"And looking ahead, we can see further designs out in the future based on the licensing activity of today within this set of results. We are talking about an architecture license with a leading OEM for both current and future ARM technology. So, that means do not get excited about any revenue on this deal because it is all tied up with future technology and the revenue will be recognized over several years, but it is very important as far as we are concerned in terms of securing design-ins with that particular OEM and also in the mobile space altogether"

...
Q&A
Unidentified Audience Member

Yes, good morning. The first question would be on the OEM deals you signed in the quarter. How should we think about those from a revenue perspective and how do they actually work in terms of what the OEMs are getting from you?

Warren East - ARM Holdings plc - CEO

Okay. I mean from a revenue perspective, as I said, think about that as -- because of the nature of the products licensed actually, it's revenue over a period of several years. So, not a material impact on short-term revenue on a quarter-by-quarter basis.

And in terms of what people actually get, well again it varies. The one deal that we talked about this morning is actually an architecture license. The other deals are various, actually, from design-only licenses through to design and ability to manufacture chips.

"Unidentified Audience Member:

Morning, morning. Just a follow-up question on the earlier one about the OEM deals. Particularly, what's the significance that the deal is with the handset OEM rather than the chipmaker, firstly? And then, I guess, related to that, you have been reasonably restrained about Intel this morning. Would you also expect to see them pursue similar deals with kind of handset OEMs, top tier names potentially, any view on that?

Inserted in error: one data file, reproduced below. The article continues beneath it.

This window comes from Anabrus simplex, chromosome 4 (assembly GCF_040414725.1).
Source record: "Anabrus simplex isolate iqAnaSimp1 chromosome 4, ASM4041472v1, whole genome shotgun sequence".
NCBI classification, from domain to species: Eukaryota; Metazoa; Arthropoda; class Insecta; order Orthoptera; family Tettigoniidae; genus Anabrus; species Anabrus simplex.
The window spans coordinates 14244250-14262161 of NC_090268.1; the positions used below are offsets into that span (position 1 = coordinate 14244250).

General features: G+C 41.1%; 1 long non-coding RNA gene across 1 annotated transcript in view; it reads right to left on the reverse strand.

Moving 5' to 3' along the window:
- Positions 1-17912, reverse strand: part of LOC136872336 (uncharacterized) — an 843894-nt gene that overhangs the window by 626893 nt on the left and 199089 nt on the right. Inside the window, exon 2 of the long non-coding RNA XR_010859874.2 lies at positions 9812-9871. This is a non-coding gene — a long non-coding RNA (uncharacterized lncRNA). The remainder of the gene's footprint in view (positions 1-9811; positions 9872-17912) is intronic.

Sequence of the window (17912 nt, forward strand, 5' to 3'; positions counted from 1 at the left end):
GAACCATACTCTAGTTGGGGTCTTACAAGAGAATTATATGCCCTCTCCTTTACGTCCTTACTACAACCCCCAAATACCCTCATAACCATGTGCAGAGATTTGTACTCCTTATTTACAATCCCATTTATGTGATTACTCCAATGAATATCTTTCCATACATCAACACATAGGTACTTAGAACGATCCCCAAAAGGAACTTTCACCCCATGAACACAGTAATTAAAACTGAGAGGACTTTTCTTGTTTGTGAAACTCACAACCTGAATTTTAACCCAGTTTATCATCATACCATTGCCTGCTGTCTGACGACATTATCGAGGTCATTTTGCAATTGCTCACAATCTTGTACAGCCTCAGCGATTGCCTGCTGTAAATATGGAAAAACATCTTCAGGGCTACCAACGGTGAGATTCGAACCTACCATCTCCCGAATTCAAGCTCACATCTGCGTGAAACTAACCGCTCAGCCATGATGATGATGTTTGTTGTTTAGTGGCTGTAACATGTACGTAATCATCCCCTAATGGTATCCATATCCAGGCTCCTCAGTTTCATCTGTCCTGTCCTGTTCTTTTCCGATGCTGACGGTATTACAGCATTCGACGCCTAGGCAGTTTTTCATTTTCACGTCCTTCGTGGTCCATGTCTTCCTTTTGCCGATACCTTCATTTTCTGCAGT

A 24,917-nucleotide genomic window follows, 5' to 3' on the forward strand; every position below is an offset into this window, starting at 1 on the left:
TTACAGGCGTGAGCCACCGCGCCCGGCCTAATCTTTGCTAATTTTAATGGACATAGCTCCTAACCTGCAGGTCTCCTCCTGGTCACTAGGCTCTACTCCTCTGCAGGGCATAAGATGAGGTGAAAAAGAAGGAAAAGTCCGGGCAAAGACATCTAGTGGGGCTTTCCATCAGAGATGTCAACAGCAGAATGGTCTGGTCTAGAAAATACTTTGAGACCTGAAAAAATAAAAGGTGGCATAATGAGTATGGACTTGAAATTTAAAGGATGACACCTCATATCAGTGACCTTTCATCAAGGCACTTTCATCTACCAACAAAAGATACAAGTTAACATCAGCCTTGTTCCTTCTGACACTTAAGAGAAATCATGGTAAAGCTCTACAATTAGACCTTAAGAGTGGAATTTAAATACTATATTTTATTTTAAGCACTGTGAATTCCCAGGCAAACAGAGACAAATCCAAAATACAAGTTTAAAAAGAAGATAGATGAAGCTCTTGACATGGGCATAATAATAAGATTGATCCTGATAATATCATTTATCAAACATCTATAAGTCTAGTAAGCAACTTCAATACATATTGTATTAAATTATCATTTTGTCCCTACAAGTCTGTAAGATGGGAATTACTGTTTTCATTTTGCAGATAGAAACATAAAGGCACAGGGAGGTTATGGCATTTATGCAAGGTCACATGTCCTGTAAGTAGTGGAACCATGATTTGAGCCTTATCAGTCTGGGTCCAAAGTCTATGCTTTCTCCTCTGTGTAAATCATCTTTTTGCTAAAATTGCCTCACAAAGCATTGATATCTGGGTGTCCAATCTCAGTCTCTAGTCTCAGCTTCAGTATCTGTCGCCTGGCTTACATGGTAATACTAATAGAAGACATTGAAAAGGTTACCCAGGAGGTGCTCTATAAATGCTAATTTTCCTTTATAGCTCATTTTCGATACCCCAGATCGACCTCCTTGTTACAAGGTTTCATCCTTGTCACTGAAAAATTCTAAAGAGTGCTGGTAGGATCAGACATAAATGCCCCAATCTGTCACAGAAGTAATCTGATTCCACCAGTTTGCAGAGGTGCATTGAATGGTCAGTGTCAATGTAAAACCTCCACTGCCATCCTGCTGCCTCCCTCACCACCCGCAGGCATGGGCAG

Warren East - ARM Holdings plc - CEO:

Yes, two questions. So on that particular transaction, we are not really disclosing any more about that transaction than is in our earnings release and we have already disclosed. Some handset manufacturers want to have more control over the design of their handset, including the components within it, than others. And it's as simple as that. And the ARM business model offers one that level of control if that's what one wants to do and one has the technical resources available to do it. And that's a question for each and every handset manufacturer. So, sorry, I can't really be very forthcoming about that. "

http://media.corporate-ir.net/media_...transcript.pdf

There is at LEAST one more than your list of four. An architecture license deal had been concluded with a handset OEM in 2008. Microsoft isn't a handset OEM either.

Quote:
I never claim that Samsung can't build their own A9 --- I said that they can't do it within the time line given.

The timeline is July of 2011. 7 and a half months from now for the iPhone 5. iPad is closer but given Apple's penchant for secrecy Samsung could be fabbing now.

Quote:
I was talking about time line, time line, time line. I never said that they couldn't design it. I never said that they couldn't manufacture it. I said that they can't design it within the time line given.

Design is done. They're sampling now. Orion might get another spin before full production but the design itself is done for both Orion and Saratoga. ARM made a big deal about 32nm at their conference so given Saratoga sampled in Feb and ARM released a POP I think the 32nm A9 design is ready.